Linking Microbial Diversity to Bioremediation Potential at U.S. DOE Sites

Colonies of the microbe Geobacter daltonii, an iron reducer, in a test tube held up against the sky
Location of the U.S. DOE Environmental Remediation Sciences Program (ERSP) Oak Ridge Field Research Center (ORFRC), showing the former S-3 Waste Ponds during neutralization and denitrification just prior to closure in 1988 and the S-3 Ponds closed with a multilayer cap and paved at present.
Conceptual model of subsurface contaminant transport at the Oak Ridge Field Research Center (i.e., former S-3 Waste Disposal Ponds) showing association of microbial diversity in groundwater with pH and contaminant levels.

Metal contaminants, many of which are radioactive and/ or toxic, are concentrated in subsurface aquifers and represent a global scale threat to groundwater that is used for drinking. In the U.S. alone, the Department of Energy (DOE) currently is responsible for remediating 1.7 trillion gallons of contaminated groundwater, an amount equal to approximately four times the daily U.S. water consumption, and 40 million cubic meters of contaminated soil, enough to fill approximately 17 professional sports stadiums (U.S. DOE, 2000).

Clean-up projects are projected to cost nearly 150 billion dollars and last many decades in areas surrounding sites where metal radionuclides were extracted and processed for weapons production during the Cold War era. Within the nuclear weapons complex managed by the U. S. DOE, uranium is the most common radionuclide contaminant found in subsurface sediments and groundwaters. Nitrate is often a cocontaminant with uranium because of the use of nitric acid in the processing of uranium and uranium-bearing waste. Because of their widespread significance as groundwater contaminants in subsurface aquifers, Kostka laboratory research on metal contaminants has centered on the cleanup of uranium(VI) and nitrate.

Current subsurface remediation practices employ costly “pump and treat” or excavation methods that generally do not include in situ remediation options like bioremediation. However, laboratory and field experiments have indicated that indigenous microorganisms (dissimilatory Fe(III)-reducing and sulfate-reducing prokaryotes, in particular) could provide more cost-effective solutions for remediating mobile metal contaminants near source zones than current practices. Uranium [U(VI)] can be microbiologically or abiotically immobilized from water by its reduction to insoluble U(IV) oxide. However, for most DOE sites, there is as yet no consensus on the metabolic activity and distribution of predominant microbial groups that catalyze radionuclide immobilization in situ.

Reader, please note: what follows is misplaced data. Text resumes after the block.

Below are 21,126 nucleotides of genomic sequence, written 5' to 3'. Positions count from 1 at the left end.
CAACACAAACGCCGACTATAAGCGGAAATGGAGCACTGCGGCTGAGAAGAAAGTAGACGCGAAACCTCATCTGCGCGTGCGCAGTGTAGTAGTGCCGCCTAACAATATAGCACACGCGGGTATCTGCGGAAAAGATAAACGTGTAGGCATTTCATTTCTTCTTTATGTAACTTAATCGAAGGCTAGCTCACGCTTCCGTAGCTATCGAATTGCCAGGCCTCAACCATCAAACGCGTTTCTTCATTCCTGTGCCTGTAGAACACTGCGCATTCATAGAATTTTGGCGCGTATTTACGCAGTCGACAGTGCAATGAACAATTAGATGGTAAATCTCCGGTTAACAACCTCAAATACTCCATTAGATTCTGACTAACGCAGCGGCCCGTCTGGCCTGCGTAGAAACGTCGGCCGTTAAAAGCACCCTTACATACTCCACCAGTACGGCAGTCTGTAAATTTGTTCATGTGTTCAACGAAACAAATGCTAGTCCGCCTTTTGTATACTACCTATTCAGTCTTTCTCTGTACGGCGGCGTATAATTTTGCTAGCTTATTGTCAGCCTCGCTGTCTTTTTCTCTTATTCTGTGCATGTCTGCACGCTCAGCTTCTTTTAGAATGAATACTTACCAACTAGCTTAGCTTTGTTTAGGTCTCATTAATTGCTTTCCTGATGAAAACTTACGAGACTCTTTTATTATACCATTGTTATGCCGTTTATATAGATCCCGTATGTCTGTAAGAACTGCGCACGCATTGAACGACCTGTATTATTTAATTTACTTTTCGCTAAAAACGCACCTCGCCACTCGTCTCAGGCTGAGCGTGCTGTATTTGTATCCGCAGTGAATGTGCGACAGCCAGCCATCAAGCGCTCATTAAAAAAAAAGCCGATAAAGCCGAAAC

To address these data gaps, the DOE created a Microbial Communities Working Group in association with the Oak Ridge (Tennessee) Field Research Center (ORFRC), designated by the agency’s Environmental Remediation Sciences Program (ERSP) for multidisciplinary subsurface remediation and long-term stewardship science. Dr. Kostka has led the Working Group since 2003. His current research at the ORFRC, centers on metal- and nitrate-reducing microbial communities and has the following objectives:
  1. To identify, isolate, and characterize microorganisms or microbial groups with a high metabolic potential to catalyze bioremediation
  2. To quantify the distribution of these microbes in the subsurface, and
  3. To determine the mechanisms controlling their metabolism.

From the Kostka Lab:



O. Prakash, S. J. Green, D. M. Akob, T. M. Gihring, P. Jardine, D. B. Watson, and J. E. Kostka. 2009. Novel denitrifying bacteria isolated from the terrestrial subsurface exposed to mixed waste contamination. Environmental Microbiology (in review).

W. Wu, J. Carley, S.J. Green, J. Luo, S. D. Kelly, K. Lowe, T. Mehlhorn, S. Carroll, B. Boonchayanant, D. Watson, K. M. Kemner, J. Zhou, P. K. Kitanidis, J.E. Kostka, P. M. Jardine, and C. S. Criddle. 2009. Impact of Nitrate on Stability of Immobilized Uranium in the Bioremediated Subsurface. Environmental Science & Technology (in review).

O. Prakash, T.M. Gihring, D.D. Dalton, K.-J. Chin, S.J. Green, D.M. Akob, G. Wanger, J.E. Kostka. 2009. Geobacter daltonii sp. nov., an iron(III)- and uranium(VI)-reducing bacterium isolated from the shallow subsurface exposed to mixed heavy metal and hydrocarbon contamination. (In press).

D. M. Akob, H. J. Mills, T. M. Gihring, L. Kerkhof, J. W. Stucki, Kuk-Jeong Chin, Kirsten Kuesel, Anthony V. Palumbo, David B. Watson, and Joel E. Kostka. 2008. Functional diversity and electron donor dependence of microbial populations capable of U(VI) reduction in radionuclide contaminated subsurface sediments. Applied and Environmental Microbiology 74: 3159-3170.

D. M. Akob, H. J. Mills, D. L. Swofford, J. E. Kostka. 2007. Metabolically-Active Microbial Communities in Uranium-Contaminated Subsurface Sediments. FEMS Microbiology Ecology 59: 95-107.

L. Edwards, K. Kuesel, H. Drake, and J.E. Kostka. 2007. Electron flow in acidic subsurface sediments cocontaminated with nitrate and uranium during nuclear weapons production. Geochimica et Cosmochimica Acta 71: 643-654.

N.N. North, S.L. Dollhopf, L. Petrie, J.D. Istok, D.L. Balkwill, and J.E. Kostka. 2004. A Change in Bacterial Community Structure During in situ Biostimulation of Subsurface Sediment Cocontaminated with Uranium and Nitrate. Applied and Environmental Microbiology 70: 4911-4920.

L. Petrie, N.N. North, S.L. Dollhopf, D.L. Balkwill, and J.E. Kostka. 2003. Enumeration and characterization of iron(III)-reducing microbial communities from acidic subsurface sediments contaminated with uranium (VI). Applied and Environmental Microbiology 69: 7467-7479.